Selvaraj Suthagar on how Abdul Kalam fired his imagination
His visiting card does not carry his name. It simply says: ‘F@YS – What service demands’ and lists two numbers. The moment he flashes the small black visiting card with fluorescent blue prints on it, something tells me he is the typical restless youth wanting to do too many things in one go. He confirms it: “My head is bursting with ideas, but I don’t have the matching time, money or resources.”
Thirty-one-year-old Selvaraj Suthagar compels you to wonder how after failing Class X Board exams, he has become a multi-tasker racing against time. F@YS stands for “Friend at Your Service” and he means and stands by these words. “You just have to tell us what you want and we will be at your doorstep,” he asserts.
And his work can mean anything – from de-silting a clogged drain to painting your home, from arranging eco-treks into forests and hills to growing organic crops in your backyard, from painting vehicles to repairing electrical gadgets, from plumbing to rolling steel sheets at construction sites, from coaching youngsters in different games to setting up cricket bowling machines in malls, from teaching traffic rules and signals to reading road maps to students, from helping tribal people with basic amenities to adding to his collection of old bikes, gramophone and other antique items.
It is this veritable assortment of odd jobs that he chooses, gets to do and also delivers, that take away some sadness from his life. It keeps him excited and happy as he looks forward to his next mission, which could be either in the adjacent lane in his neighbourhood or in the picturesque hill range of Theni or Sirumalai.
“Born into poverty and having suffered all along, I am a self-motivated man today. I have understood that to achieve something in life is nothing but to have the interest and the drive to accomplish it,” he says.
For him, the journey began when he flunked Class X exam. “From Class V, I have been helping my mother to boost family income. She would do odd jobs in the Church and get Rs.150 a month and I would do things like fetching water for residents in apartment buildings or running some errands for them and earning few extra bucks. As a result, I could never focus on studies.”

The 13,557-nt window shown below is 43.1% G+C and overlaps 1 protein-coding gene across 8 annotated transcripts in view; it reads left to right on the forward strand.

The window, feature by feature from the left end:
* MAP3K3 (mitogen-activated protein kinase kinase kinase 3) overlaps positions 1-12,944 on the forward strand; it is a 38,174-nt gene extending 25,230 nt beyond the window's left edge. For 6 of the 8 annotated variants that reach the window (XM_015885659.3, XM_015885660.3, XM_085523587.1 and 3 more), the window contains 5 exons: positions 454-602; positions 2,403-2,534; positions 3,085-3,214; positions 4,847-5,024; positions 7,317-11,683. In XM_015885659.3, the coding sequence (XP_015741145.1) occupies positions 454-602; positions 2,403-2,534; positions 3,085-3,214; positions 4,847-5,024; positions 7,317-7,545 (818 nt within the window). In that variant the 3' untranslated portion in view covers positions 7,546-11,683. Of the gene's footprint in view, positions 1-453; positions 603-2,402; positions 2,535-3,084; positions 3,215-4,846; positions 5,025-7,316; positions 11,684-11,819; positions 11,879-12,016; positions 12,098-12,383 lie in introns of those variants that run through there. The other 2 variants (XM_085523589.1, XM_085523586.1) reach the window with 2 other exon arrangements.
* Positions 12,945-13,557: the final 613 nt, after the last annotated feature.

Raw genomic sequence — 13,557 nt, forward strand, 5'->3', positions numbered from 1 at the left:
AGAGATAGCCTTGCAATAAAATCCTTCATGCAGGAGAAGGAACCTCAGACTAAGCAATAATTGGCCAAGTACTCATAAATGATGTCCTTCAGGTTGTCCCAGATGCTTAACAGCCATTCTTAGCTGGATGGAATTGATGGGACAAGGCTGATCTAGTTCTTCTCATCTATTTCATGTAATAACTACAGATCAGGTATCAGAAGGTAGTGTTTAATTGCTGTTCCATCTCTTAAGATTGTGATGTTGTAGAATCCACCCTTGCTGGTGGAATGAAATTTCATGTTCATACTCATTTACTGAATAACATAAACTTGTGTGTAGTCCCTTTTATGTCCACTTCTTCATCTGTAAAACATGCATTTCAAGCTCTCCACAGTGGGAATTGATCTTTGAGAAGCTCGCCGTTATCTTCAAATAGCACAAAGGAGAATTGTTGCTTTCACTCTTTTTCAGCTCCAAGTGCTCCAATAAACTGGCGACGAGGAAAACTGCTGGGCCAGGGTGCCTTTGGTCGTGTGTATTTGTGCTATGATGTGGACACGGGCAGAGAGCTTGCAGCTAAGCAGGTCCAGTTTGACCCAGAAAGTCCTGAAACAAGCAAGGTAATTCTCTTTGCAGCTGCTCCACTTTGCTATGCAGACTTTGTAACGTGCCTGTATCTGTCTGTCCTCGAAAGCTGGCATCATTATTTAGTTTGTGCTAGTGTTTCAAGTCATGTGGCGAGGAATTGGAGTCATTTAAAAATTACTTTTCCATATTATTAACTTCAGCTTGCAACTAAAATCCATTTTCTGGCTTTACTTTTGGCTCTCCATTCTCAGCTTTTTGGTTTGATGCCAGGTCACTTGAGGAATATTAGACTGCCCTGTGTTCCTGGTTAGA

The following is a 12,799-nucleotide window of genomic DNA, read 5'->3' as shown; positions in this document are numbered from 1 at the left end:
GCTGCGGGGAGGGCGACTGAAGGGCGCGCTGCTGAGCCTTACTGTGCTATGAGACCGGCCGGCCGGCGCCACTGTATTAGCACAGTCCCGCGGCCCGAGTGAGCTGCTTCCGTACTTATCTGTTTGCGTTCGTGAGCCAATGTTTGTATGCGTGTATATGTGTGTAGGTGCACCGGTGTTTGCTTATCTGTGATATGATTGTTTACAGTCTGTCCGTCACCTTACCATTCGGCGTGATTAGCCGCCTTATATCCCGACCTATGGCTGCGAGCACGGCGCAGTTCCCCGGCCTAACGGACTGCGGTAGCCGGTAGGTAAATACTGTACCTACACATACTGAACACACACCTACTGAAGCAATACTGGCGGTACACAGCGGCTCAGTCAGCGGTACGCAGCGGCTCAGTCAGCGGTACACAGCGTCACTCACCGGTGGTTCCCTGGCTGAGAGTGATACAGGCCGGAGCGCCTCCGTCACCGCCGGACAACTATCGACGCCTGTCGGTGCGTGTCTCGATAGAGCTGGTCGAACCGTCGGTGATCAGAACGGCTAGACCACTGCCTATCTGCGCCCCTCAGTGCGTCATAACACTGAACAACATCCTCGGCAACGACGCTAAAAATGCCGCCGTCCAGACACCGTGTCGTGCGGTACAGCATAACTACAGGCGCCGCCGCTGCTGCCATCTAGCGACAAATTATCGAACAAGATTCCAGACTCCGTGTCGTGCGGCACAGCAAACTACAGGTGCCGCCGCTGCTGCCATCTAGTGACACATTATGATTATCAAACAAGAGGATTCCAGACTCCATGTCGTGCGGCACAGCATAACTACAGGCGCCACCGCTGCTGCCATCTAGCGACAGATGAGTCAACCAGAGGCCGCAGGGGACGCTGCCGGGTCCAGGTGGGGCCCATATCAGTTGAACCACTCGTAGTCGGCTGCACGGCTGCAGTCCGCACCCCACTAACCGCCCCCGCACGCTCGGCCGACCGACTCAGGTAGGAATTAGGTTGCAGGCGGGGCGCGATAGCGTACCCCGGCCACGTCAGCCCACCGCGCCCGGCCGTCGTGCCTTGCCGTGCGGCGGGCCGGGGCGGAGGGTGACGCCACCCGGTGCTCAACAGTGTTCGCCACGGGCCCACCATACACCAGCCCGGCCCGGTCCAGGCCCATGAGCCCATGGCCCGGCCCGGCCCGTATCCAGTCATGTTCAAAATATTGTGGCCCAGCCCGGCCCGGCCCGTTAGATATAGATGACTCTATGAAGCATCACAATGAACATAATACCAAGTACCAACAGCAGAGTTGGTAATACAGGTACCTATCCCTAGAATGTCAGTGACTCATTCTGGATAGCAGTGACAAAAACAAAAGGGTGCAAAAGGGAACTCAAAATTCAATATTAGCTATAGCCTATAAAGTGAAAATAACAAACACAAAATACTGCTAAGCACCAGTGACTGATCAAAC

At 15, he shifted to Chennai and did a short course in operating cranes. But he joined as a cleaner boy in a Cottage Industries Emporium showroom. With a penchant for languages, he soon picked up a smattering of French, German and Spanish while interacting with tourists. Impressed with his determination and flair, the Branch manager posted him as caretaker of a showroom in a star hotel. From there, he moved on to IDBI Bank as a document verifier.
“On my weekly off, I would go to the beach and play with the children around. Many days I would make some models with all thrown away cigarette boxes and other waste.” He was spotted by an employee of Satyam Computers and taken in as a Floor Supervisor for the office. Three months into joining, the then President of India Dr. A.P.J. Abdul Kalam came to inaugurate a new building for the R&D wing.
“It remains one of my most memorable days as he ignited our minds and told the young employees to keep firing their imagination with new ideas and innovative thoughts.”
Suthagar’s appointment letter was due to come when the Satyam fiasco happened. A colleague, who used to accompany him on some occasional treks during holidays, introduced him to Eco-Login, an initiative of some students of IIT-Madras, that incorporates social dimension to trekkers’ schedule.
Their work matched his passion and he is now back in Madurai as the marketing manager of Eco-login tying up customized and theme-based experience trips with 40 exotic locations to choose from that range from adventure, wildlife, nature hotspots, rural and city circuits.
“Travel is an uncompromising part of anybody’s learning. But I don’t find many enthusiastic people in Madurai,” rues Suthagar, who is now busy visiting schools and colleges to help them plan their field trips and excursions.
Last time he undertook a trip with 63 members of a family who were re-uniting from all over the world. “It was one week trekking and staying with tribal families in the forest areas of Periyakulam. This experience will remain with me,” he says.
Suthagar has now identified 30 tribal locations and formed a core team with each of the groups to coordinate such treks. “It is a fantastic opportunity to learn and also help them,” he says. Right now, he is working with Paliyar tribe in a small village called Malaiyur, 18 kms off Madurai, helping them with medicines, clothes and coaching the tribal children.
“I collect old and new clothes from people who want to donate. My mother and I wash and iron them before distributing them among the tribals,” Suthagar shares. He has dabbled in so many things that it becomes difficult to keep track. In between, he also finished a diploma course in film technology from University of Madras and few other polytechnic courses. “I have a burning desire to keep on learning something new. You can trust me with any job,” he smiles.
(Making a difference is a fortnightly column about ordinary people and events that leave an extraordinary impact on us. E-mail to firstname.lastname@example.org to tell about someone you know who is making a difference)